Patent Punting: How Fda And Antitrust Courts Undermine The Hatch-Waxman Act To Avoid Dealing With Patents, Rebecca S. Eisenberg, Daniel A. Crane Jan 2015

Patent Punting: How Fda And Antitrust Courts Undermine The Hatch-Waxman Act To Avoid Dealing With Patents, Rebecca S. Eisenberg, Daniel A. Crane

Michigan Telecommunications & Technology Law Review

Under the Hatch-Waxman Act, patent law and FDA regulation work together to determine the timing of generic entry in the market for drugs. But FDA has sought to avoid any responsibility for reading patents, insisting that its role in administering the patent provisions of the Hatch-Waxman Act is purely ministerial. This gap in regulatory oversight has allowed innovators to use irrelevant patents to defer generic competition. Meanwhile, patent litigation has set the stage for anticompetitive settlements rather than adjudication of the patent issues in the courts. As these settlements have provoked antitrust litigation, antitrust courts have proven no more willing …


Pay-For-Delay Settlements In The Wake Of Actavis, Michael L. Fialkoff May 2014

Pay-For-Delay Settlements In The Wake Of Actavis, Michael L. Fialkoff

Michigan Telecommunications & Technology Law Review

“Pay-for-delay” settlements, also known as reverse payments, arise when a generic manufacturer pursues FDA approval of a generic version of a brand-name drug. If a patent protects the brand-name drug, the generic manufacturer has the option of contesting the validity of the patent or arguing that its product does not infringe the patent covering the brand-name drug. If the generic manufacturer prevails on either of these claims, the FDA will approve its generic version for sale. Approval of a generic version of a brand-name drug reduces the profitability of the brand-name drug by forcing the brand-name manufacturer to price its …


Actavis, The Reverse Payment Fallacy, And The Continuing Need For Regulatory Solutions, Daniel A. Crane Jan 2014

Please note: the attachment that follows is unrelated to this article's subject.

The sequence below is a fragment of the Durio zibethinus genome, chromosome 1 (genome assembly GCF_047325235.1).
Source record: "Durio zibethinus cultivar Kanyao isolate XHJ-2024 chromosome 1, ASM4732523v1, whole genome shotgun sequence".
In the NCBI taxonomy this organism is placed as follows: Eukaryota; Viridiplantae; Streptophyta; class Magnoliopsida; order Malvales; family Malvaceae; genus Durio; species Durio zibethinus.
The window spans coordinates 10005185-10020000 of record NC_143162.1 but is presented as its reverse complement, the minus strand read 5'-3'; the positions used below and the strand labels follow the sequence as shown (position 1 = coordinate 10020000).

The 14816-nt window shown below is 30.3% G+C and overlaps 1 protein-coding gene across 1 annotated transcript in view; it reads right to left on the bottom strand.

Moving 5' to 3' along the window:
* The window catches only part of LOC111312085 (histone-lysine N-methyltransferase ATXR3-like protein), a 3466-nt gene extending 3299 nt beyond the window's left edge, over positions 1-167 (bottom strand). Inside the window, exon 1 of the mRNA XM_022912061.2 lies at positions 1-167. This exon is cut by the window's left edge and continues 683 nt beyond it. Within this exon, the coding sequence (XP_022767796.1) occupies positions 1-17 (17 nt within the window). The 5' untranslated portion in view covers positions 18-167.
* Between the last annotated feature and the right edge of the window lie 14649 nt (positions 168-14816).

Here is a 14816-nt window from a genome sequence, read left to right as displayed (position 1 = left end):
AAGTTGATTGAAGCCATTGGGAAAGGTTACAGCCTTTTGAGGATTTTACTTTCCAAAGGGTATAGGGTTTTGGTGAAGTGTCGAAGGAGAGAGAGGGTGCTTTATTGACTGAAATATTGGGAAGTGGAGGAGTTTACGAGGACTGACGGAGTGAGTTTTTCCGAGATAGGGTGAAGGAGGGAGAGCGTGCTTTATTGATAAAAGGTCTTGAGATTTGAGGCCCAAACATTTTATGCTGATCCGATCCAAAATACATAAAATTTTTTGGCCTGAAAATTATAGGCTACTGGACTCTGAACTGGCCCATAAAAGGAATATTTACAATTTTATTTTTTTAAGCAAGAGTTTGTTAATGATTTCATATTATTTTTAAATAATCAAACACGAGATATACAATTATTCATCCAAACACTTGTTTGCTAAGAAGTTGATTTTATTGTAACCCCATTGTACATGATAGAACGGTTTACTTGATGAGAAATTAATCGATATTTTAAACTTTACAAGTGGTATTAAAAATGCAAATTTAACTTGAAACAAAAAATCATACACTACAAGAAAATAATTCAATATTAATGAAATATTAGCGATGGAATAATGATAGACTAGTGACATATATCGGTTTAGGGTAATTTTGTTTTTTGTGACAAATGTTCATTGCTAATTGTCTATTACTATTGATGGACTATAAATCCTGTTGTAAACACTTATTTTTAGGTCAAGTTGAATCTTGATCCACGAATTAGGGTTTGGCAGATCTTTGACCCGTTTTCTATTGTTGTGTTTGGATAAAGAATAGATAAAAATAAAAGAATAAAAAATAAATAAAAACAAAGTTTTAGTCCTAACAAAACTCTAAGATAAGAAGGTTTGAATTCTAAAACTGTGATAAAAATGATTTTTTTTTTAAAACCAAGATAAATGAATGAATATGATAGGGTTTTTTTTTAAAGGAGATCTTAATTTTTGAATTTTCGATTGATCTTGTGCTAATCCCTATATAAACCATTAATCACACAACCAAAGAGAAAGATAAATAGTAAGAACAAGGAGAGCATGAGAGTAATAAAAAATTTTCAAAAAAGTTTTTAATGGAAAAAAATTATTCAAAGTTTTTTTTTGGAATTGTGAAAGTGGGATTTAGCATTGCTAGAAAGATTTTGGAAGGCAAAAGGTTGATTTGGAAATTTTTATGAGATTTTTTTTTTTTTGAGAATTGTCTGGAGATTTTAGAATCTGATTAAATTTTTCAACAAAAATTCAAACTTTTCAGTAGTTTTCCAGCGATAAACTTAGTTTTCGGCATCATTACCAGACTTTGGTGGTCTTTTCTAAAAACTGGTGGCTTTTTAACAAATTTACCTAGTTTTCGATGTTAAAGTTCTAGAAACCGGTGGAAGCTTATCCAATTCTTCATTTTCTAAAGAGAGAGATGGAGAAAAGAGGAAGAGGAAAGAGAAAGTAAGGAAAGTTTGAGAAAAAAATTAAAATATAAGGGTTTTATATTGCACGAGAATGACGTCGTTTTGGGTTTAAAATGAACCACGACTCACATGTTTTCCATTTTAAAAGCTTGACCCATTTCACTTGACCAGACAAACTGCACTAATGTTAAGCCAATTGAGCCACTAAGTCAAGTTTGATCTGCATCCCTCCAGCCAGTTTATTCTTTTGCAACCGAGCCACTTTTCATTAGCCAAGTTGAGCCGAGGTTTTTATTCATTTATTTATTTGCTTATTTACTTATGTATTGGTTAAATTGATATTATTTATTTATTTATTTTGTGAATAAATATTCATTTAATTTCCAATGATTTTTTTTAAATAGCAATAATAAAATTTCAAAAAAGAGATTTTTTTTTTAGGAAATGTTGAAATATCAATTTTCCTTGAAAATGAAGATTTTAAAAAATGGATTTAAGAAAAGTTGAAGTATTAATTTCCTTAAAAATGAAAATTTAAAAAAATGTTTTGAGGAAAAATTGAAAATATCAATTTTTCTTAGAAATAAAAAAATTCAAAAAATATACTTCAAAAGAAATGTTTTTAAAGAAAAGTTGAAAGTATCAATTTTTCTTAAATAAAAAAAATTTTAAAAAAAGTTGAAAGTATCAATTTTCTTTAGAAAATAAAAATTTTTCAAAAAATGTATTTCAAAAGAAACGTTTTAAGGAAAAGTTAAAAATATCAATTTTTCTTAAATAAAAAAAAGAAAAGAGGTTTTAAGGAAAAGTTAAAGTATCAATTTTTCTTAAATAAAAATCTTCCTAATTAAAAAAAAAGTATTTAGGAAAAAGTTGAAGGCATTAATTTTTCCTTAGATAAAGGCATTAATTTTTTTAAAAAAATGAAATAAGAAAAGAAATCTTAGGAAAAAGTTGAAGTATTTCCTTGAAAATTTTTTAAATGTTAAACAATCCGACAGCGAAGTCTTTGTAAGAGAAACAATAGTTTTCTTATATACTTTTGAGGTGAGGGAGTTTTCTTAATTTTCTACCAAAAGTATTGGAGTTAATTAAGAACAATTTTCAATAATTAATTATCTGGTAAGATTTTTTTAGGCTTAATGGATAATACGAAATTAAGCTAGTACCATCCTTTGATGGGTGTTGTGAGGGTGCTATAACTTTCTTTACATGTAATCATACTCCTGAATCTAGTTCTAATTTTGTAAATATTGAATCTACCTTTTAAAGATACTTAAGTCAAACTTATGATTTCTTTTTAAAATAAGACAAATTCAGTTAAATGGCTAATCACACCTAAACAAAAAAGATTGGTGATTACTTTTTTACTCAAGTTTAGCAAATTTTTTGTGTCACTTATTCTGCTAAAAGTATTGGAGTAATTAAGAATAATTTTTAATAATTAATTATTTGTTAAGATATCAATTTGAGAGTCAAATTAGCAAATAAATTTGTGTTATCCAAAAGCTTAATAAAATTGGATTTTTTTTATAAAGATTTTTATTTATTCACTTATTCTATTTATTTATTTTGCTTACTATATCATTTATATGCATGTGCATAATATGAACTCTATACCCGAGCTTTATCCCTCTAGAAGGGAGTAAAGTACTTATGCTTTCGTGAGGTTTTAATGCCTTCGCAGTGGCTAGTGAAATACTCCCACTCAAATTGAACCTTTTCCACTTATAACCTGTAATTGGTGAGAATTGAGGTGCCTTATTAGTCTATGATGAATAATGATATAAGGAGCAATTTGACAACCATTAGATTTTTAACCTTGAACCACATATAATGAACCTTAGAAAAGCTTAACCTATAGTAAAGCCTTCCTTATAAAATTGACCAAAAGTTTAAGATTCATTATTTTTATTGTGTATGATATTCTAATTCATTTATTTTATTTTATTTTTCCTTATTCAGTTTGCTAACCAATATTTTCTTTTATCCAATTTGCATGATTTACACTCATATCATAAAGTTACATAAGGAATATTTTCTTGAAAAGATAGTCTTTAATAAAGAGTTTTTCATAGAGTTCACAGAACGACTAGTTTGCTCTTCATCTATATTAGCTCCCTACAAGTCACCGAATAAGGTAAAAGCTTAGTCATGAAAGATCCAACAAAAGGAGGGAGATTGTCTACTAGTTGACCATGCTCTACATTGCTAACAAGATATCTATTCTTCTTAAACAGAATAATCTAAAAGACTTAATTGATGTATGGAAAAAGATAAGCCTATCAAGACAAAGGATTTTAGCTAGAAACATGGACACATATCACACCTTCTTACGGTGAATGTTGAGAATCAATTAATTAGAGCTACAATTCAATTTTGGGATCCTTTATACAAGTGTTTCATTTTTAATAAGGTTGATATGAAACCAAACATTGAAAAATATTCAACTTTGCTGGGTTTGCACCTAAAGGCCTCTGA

Actavis, The Reverse Payment Fallacy, And The Continuing Need For Regulatory Solutions, Daniel A. Crane

Articles

The Actavis decision punted more than it decided. Although narrowing the range of possible outcomes by rejecting the legal rules at the extremes and opting for a rule of reason middle ground, the opinion failed to grapple with the most challenging issues of regulatory policy raised by pharmaceutical patent settlements. In particular, it failed to clearly delineate the social costs of permitting and disallowing patent settlements, avoided grappling with the crucial issues of patent validity and infringement, and erroneously focused on “reverse payments” as a distinctive antitrust problem when equally or more anticompetitive settlements can be crafted without reverse payments. …


Interpreting Biological Similarity: Ongoing Challenges For Diverse Decision Makers, Sarah M. Cork Jan 2013

Interpreting Biological Similarity: Ongoing Challenges For Diverse Decision Makers, Sarah M. Cork

Michigan Telecommunications & Technology Law Review

Similarity is an elusive and complicated concept facing comparisons of biological molecules, as even minute changes to a molecule's structure can dramatically affect its function in the body. Yet the flood of biologic drugs on the market will increasingly force these similarity comparisons. These concerns are particularly relevant to two groups of drugs: families of biologic drugs that closely resemble each other in structure and function, here termed "similar-impact biologics," and the biosimilars, which are intended to closely approximate generic forms of biologic drugs. In bringing biologic drugs to the market, manufacturers are likely to face dual obstacles: FDA approval …


Prometheus Rebound: Diagnostics, Nature, And Mathematical Algorithms, Rebecca S. Eisenberg Jan 2013

Prometheus Rebound: Diagnostics, Nature, And Mathematical Algorithms, Rebecca S. Eisenberg

Articles

The Supreme Court’s decision last Term in Mayo v. Prometheus left considerable uncertainty as to the boundaries of patentable subject matter for molecular diagnostic inventions. First, the Court took an expansive approach to what counts as an unpatentable natural law by applying that term to the relationship set forth in the challenged patent between a patient’s levels of a drug metabolite and the indication of a need to adjust the patient’s drug dosage. And second, in evaluating whether the patent claims add enough to this unpatentable natural law to be patent eligible, the Court did not consult precedents concerning the …